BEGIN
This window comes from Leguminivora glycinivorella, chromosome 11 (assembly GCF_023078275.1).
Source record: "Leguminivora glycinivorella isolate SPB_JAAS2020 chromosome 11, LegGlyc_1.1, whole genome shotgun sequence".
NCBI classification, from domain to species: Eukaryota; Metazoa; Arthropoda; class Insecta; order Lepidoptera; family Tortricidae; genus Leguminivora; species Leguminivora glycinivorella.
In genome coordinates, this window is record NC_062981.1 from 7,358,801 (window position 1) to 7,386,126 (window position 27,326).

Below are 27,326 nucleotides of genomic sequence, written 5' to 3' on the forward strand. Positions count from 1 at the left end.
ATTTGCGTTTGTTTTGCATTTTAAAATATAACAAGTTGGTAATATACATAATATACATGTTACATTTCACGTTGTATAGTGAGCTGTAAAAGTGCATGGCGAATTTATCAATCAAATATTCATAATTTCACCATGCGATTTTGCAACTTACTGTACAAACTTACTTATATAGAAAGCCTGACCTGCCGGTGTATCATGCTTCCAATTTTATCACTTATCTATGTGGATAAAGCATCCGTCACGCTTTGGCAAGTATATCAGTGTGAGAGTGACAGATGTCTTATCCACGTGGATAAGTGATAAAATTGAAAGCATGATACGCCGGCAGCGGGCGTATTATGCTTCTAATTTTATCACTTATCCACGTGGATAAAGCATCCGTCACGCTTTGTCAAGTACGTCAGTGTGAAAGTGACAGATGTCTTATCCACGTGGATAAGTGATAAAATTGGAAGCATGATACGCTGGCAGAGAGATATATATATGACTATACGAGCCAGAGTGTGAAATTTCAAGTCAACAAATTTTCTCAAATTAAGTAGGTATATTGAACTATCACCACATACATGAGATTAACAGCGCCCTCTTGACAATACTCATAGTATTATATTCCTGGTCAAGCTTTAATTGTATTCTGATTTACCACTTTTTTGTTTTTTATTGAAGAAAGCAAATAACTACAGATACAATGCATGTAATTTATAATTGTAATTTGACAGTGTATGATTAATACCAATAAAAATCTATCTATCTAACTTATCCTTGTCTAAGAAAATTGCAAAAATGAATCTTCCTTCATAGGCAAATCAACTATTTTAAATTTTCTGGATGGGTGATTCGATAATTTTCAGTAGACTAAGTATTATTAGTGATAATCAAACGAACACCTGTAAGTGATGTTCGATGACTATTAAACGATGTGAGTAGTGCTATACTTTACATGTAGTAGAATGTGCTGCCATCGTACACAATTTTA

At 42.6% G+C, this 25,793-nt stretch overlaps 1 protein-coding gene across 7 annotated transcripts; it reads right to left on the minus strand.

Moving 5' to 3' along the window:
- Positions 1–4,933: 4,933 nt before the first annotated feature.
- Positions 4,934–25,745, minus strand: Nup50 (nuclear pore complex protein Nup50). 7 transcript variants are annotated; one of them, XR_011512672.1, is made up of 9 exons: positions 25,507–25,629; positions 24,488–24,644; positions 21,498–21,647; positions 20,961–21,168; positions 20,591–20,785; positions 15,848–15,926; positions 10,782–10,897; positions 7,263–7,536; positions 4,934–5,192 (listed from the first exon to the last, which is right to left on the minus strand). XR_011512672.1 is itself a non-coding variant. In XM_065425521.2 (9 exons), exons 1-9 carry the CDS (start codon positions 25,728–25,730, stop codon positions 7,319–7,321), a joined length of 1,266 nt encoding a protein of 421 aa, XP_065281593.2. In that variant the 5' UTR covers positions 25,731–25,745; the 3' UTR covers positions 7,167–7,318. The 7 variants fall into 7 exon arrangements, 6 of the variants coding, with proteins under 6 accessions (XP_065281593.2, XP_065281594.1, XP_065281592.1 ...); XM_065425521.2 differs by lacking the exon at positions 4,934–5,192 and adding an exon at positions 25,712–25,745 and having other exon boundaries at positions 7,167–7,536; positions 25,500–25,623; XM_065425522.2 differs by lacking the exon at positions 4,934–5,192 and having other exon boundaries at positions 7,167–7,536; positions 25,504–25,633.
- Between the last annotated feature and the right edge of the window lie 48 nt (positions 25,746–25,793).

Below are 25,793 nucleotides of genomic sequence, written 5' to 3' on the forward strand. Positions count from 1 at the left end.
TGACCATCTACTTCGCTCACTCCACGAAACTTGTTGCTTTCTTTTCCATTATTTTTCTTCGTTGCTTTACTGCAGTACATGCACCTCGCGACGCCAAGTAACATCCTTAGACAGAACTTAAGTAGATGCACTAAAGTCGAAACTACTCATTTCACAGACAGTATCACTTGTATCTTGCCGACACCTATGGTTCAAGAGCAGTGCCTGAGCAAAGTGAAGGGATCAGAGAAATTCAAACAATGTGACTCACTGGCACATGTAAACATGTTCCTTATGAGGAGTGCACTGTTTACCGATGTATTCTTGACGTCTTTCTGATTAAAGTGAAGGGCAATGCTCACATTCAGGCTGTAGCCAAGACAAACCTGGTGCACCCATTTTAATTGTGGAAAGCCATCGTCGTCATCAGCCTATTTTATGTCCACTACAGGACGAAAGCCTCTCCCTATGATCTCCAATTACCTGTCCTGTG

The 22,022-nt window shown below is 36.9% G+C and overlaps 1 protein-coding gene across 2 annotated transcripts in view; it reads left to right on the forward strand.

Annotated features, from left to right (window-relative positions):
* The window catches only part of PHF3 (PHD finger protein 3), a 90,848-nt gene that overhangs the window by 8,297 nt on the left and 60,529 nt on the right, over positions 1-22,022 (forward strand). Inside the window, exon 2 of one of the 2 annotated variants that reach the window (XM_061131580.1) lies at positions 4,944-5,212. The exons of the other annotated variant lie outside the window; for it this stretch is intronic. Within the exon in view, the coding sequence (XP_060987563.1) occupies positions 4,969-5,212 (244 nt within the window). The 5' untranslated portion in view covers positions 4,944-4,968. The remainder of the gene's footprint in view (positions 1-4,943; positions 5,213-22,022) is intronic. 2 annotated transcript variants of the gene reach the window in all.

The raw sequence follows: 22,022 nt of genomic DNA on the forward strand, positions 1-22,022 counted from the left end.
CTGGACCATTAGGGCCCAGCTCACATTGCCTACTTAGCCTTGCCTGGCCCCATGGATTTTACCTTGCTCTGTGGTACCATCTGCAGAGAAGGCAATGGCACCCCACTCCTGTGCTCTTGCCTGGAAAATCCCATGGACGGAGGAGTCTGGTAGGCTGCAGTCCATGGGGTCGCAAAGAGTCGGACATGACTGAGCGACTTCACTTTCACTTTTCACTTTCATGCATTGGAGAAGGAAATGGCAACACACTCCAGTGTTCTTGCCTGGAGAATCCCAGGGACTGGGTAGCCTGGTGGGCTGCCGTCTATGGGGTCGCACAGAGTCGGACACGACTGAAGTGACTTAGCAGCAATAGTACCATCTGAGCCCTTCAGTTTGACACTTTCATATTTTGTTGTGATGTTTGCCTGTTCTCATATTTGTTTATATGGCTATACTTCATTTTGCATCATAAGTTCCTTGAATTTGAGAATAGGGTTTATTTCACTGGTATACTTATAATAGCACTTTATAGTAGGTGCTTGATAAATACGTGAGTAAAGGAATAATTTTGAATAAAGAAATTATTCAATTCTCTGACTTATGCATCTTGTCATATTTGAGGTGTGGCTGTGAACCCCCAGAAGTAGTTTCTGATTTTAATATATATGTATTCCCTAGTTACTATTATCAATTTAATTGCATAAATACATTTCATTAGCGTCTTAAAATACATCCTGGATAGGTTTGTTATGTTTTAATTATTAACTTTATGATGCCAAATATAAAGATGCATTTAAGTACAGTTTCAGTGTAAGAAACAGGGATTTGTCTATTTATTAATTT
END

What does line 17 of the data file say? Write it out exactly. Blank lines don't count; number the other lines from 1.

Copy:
The raw sequence follows: 22,022 nt of genomic DNA on the forward strand, positions 1-22,022 counted from the left end.